Native Stories

From cover to cover, this anthology of science fiction by indigenous writers is enjoyable

Anthologies are tricky things. While useful, they can feel repetitive in their subjects and in their content. Every once in a while, though, an anthology will tackle an entirely new topic, drawing on established and unfamiliar writers, and casting existing literature in a fresh light.

So it is with editor Grace Dillon's, Walking the Clouds: An Anthology of Indigenous Science Fiction, which takes indigenous authors familiar and unfamiliar, and places them in the context of the science-fiction genre, simultaneously expanding notions of where indigenous literature influences can be felt, and exploding limiting conceptions of what indigenous literature can and does do. It's an original and exciting anthology, and an enjoyment to read, from cover to cover.

The anthology begins with an introduction that lucidly describes the editor's project and the importance of the anthology, as well as an overview of the book's structure. As Dillon puts it: "Walking the Clouds opens up sf to reveal Native presence. It suggests that indigenous sf is not so new—just overlooked—and advocates that indigenous authors should write more of it." Dillon's selections fulfill the promise of the introduction, featuring 16 different indigenous authors, not only from America, but also from Australia and New Zealand.

The anthology is broken into five sections, each described in-depth in the introduction:

• Native Slipstream is "a species of speculative fiction" that "views time as pasts, presents and futures that flow together like currents in a navigable stream."

• Contact has stories "that challenge readers to recognize their positions with regard to the diasporic conditions of contemporary Native peoples."

• Indigenous Science and Sustainability "juxtaposes Western science with what can be thought of as 'Indigenous scientific literacies.'"

• Native Apocalypse seeks not to strictly relive tragedy or imagine alternative futures, but to show "the ruptures, the scars, and the trauma in its efforts ultimately to provide healing and a return bimaadiziwin, or a state of balance."

Biskaabiiyang, or "Returning to Ourselves," involves "discovering how personally one is affected by colonization, discarding the emotional and psychological baggage carried from its impact, and recovering ancestral traditions in order to adapt in our post-Native Apocalypse world."

I found the explication of the thinking behind the sections illuminating in a way that gave added depth to the stories. And, oh, how fantastic the stories are. Featuring work from Gerald Vizenor, Sherman Alexie, Leslie Marmon Silko, Simon Ortiz and a host of other talented authors known both for their work in Native literature and science fiction, these stories cover a variety of topics—but it's also interesting to see similar considerations across the works, especially when they appear in the same sections.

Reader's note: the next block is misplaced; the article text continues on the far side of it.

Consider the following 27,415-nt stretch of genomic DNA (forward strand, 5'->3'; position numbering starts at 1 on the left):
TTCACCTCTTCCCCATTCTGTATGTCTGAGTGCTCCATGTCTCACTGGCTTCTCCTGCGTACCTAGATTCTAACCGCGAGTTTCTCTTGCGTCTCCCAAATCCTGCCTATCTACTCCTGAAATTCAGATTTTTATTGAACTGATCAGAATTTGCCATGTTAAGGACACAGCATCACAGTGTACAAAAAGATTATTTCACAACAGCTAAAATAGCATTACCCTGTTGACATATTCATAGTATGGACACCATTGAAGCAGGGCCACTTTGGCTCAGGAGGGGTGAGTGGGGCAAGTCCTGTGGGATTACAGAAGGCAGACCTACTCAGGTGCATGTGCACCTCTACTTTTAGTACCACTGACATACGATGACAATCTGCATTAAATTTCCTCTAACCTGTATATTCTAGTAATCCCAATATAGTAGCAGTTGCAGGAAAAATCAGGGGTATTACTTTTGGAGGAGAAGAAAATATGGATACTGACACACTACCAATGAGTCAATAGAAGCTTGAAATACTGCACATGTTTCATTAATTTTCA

While it's impossible to touch on every story, and one could pull out any of them as an example of fantastic writing and deep intelligence, Sherman Alexie's "Distances" particularly stands out. Alexie presents a post-apocalyptic world in which the predictions of Wovoka, the Paiute prophet and holy man, have come to pass, and all the whites have been run out of North America as a result of the Ghost Dances. However, the continent remains a violent and fearful place. "Urbans," city Indians who left the cities to return to the reservations, are outcasts and kept separate from the "Skins," Indians who already resided on the reservations. Our narrator, a Skin, loves one of the Urbans. It's a forbidden love, and he can only watch as she decays from what is considered a "white man's disease." In the end, our narrator seems to find solace in an abandoned transistor radio he secreted away from a burned house:

Last night I held my transistor radio in my hands, gently, as if it were alive. I examined it closely, searching for some flaw, some obvious damage. But there was nothing, no imperfection I could see. If there was something wrong, it was not evident by the smooth, hard plastic of the outside. All the mistakes would be on the inside, where you couldn't see, couldn't reach.

With its atmosphere of loss and painfully beautiful lyrical writing, "Distances" seems to suggest that the capacity for mistakes and violence is inside all humans, regardless of race, and that a better future depends on greater cooperation and symbiosis between peoples, rather than separation or elimination. It's certainly a story representative of the anthology's originality and success.

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